Mak himself was inspired to venture into architecture: he was studying human geography at the London School of Economics when they formed the charity.
“[After] I started Project Little Dream, I realised I’d like to develop my skills as an architect to help those in need,” he says.
Of the 15 original members, only five remain active in the charity. But everyone is gratified by what their “little dream” has become.
“I am proud of the simple fact that we made the dream a reality,” So says. “Dreams are powerful, but it’s the people who believe in them that give them strength. There’s a saying that you can’t steer a parked car – just starting it is progress.
“We started, we took baby steps and bigger steps and somehow we found ourselves standing there, squinting in the sun, looking at the first school we’d built. I’m incredibly proud of that and all the people involved.”
If there’s one thing Mak could change from his time leading Project Little Dream, it would be to bring in local students and volunteers at an earlier stage.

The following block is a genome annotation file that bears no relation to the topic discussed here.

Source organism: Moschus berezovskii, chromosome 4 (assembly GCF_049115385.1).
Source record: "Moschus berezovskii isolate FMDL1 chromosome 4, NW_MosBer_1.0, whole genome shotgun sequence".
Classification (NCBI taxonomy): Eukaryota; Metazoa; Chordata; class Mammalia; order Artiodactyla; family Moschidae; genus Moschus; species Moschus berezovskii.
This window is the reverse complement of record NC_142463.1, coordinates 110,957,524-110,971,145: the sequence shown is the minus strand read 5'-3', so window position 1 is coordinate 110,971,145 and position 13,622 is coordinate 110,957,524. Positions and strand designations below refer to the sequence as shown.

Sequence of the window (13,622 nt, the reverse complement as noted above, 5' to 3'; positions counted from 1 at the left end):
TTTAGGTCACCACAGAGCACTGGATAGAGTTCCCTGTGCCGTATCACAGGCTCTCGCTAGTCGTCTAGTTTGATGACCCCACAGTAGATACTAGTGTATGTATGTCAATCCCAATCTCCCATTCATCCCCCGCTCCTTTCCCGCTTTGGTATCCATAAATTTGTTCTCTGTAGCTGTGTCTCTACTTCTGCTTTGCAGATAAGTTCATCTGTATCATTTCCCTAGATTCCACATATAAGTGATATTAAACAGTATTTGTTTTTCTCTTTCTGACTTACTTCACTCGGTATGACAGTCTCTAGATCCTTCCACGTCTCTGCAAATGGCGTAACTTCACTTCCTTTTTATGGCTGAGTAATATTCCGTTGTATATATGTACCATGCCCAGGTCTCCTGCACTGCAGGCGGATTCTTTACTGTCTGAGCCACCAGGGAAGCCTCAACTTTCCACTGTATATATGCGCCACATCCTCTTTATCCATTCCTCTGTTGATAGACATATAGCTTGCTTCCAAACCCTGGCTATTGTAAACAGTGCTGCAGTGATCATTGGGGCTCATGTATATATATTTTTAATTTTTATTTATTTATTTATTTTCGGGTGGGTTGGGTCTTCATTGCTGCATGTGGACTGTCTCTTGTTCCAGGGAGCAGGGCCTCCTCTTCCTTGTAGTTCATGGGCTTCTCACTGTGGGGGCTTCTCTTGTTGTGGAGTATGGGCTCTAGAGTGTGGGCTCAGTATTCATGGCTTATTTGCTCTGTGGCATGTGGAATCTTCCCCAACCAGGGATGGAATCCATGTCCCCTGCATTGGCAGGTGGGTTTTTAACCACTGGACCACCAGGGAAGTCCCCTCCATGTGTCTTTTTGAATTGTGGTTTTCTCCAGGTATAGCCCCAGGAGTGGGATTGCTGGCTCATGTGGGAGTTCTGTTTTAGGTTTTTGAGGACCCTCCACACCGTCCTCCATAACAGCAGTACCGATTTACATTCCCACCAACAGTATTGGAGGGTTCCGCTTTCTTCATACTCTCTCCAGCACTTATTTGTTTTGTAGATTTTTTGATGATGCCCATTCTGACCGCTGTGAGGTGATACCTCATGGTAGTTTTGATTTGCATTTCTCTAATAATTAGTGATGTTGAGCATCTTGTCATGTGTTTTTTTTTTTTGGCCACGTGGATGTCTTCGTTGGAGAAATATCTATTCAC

“We started to recruit and work with [them] about a year ago and I thought it would be really nice if they were involved at the very beginning,” he says.
Chung still recalls welcoming the first batch of education volunteers in 2012 after Little Dream set up an education department.
“Even though I am no longer active in the organisation, I am proud to have brought that component to life,” she says.
“I hope that one day, as I return to Asia and have a less busy career, I can rejoin Project Little Dream in other capacities and experience the inspiration it brings.”